daemon to execute scheduled commands
Syntax cron [-n | -p | -s | -m<mailcommand>] cron -x [ext,sch,proc,pars,load,misc,test,bit] Key -s This option will direct cron to send job output to the system log using syslog(3). This is useful if your system has no sendmail(8), or if mail is disabled using -m off. -m This option allows you to specify a shell command string to use for sending cron mail output instead of sendmail(8). This command must accept a fully formatted mail message (with headers) on stdin and send it as a mail message to the recipients specified in the mail headers. -n This option changes default behavior causing it to run crond in the foreground. This can be useful when starting it out of init. -p Permit any crontab, which user set. -x This option sets debug flags. As a special case, the string off will disable sending mail.
How to run the cron daemon: Cron should be started from /etc/init.d or /etc/rc.d/init.d (older systems may also use /etc/rc or /etc/rc.local). It will return immediately, so you don't need to start it with '&'.
Cron searches /var/spool/cron for crontab files which are named after accounts in /etc/passwd; crontabs found are loaded into memory. Cron also searches for /etc/crontab and the files in the /etc/cron.d/ directory, which are in a different format.
Cron then wakes up every minute, examining all stored crontabs, checking each command to see if it should be run in the current minute.
cron will normally allow a task to run indefinitely. Consider using options of the program you’re calling to implement a timeout, or utilise the timeout command wrapper.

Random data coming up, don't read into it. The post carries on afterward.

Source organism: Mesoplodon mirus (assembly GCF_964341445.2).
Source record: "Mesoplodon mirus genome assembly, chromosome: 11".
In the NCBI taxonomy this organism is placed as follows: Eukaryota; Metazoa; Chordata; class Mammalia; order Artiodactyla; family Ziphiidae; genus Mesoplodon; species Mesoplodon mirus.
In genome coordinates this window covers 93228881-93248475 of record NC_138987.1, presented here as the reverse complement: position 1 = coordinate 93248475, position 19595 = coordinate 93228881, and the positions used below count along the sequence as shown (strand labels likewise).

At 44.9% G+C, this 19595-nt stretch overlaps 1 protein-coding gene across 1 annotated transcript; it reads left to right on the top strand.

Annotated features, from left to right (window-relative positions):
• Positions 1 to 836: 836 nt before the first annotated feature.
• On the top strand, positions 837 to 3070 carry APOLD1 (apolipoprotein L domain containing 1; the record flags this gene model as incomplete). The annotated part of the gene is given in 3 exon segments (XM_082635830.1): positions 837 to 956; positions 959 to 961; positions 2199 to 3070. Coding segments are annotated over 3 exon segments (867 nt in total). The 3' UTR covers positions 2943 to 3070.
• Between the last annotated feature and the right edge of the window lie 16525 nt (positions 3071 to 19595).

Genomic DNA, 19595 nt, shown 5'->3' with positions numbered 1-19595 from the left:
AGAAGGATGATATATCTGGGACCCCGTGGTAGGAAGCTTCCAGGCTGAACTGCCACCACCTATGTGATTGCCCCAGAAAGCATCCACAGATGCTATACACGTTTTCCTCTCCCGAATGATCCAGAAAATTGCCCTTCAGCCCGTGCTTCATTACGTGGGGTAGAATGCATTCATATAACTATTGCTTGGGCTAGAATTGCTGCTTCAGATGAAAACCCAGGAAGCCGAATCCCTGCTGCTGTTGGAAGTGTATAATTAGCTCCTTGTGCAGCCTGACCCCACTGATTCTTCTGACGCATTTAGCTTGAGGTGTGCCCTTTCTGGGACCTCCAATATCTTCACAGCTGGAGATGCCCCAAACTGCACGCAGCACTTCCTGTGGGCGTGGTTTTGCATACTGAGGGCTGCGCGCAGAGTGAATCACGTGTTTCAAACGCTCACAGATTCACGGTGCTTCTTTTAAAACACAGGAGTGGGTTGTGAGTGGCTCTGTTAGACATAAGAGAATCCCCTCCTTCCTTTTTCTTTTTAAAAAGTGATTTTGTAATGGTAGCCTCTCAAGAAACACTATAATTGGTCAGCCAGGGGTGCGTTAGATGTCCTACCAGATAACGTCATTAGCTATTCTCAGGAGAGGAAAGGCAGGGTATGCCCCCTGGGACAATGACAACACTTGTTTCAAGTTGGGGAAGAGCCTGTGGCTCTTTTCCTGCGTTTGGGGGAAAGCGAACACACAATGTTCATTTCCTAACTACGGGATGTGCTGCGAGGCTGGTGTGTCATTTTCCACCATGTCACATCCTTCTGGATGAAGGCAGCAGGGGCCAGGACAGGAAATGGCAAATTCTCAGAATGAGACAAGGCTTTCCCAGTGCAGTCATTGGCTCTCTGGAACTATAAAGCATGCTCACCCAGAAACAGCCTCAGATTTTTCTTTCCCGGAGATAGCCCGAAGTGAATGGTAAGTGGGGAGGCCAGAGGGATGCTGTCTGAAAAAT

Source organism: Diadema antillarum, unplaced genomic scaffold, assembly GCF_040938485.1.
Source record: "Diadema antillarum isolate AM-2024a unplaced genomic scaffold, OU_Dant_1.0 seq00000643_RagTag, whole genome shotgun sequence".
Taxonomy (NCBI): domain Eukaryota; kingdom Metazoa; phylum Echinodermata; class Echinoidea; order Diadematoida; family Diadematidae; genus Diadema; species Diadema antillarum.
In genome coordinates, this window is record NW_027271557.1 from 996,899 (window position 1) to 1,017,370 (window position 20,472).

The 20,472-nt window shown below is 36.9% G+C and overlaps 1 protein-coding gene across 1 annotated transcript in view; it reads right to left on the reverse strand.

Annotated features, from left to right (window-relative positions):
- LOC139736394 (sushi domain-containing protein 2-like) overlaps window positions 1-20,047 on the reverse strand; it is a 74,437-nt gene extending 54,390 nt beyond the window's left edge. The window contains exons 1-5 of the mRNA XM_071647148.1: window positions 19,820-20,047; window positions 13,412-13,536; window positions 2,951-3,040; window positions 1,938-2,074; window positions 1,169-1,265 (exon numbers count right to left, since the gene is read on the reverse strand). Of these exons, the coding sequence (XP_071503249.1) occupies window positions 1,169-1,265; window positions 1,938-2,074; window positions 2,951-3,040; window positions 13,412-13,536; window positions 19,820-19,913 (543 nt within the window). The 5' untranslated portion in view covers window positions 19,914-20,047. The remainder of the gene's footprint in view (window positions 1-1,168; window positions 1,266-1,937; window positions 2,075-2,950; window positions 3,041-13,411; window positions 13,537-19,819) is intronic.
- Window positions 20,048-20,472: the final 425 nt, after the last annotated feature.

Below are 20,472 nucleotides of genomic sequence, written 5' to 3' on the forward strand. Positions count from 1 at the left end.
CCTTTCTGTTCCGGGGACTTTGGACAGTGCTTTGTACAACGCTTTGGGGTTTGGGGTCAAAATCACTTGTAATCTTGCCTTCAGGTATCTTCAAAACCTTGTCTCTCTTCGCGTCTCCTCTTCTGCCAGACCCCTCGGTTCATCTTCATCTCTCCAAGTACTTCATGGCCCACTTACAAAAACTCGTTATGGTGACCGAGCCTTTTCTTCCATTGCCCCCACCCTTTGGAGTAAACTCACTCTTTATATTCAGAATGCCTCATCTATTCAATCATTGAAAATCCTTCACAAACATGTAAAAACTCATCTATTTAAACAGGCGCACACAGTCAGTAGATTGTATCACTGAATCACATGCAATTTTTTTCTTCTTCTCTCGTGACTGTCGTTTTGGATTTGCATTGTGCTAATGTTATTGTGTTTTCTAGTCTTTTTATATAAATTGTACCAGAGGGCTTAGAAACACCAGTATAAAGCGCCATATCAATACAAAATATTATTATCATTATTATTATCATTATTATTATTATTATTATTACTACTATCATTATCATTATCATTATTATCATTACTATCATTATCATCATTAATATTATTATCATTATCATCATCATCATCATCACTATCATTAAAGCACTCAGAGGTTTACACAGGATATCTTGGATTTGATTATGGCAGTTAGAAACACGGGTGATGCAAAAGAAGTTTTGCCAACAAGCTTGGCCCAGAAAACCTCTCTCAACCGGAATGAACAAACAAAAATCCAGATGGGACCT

To edit a users crontab entry, log into your system for that particular user and type crontab -e.
The default editor for the 'crontab -e' command is vi.
Change the default editor by running: export VISUAL='editor'
cron checks each minute to see if its spool directory's modtime (or the modtime on /etc/crontab) has changed, and if it has, cron will then examine the modtime on all crontabs and reload those which have changed. Thus cron need not be restarted whenever a crontab file is modfied. Note that the crontab command updates the modtime of the spool directory whenever it changes a crontab.
Cron will email to the user all output of the commands it runs, to silence this, redirect the output to a log file or to /dev/null
You can also redirect email to the user named in the MAILTO environment variable in the crontab, if such exists.
Cron comes from the word chronos, the Greek word for time.
"If you do not love your job, change it. Instead of pushing paper, push ideas. Instead of sitting down, stand up and be heard. Instead of complaining, contribute. Don't get stuck in a job description" ~ Microsoft job advert
anacron - Run commands periodically (does not assume that the machine is running continuously)
crontab - Schedule a command to run at a later time
chroot - Run a command with a different root directory
exec - Execute a command
if - Conditionally perform a command
nohup - Run a command immune to hangups
su - Run a command with substitute user and group id
watch - Execute/display a program periodically
.period - Run commands from a file
Equivalent Windows commands: schtasks - Schedule a command to run at a later time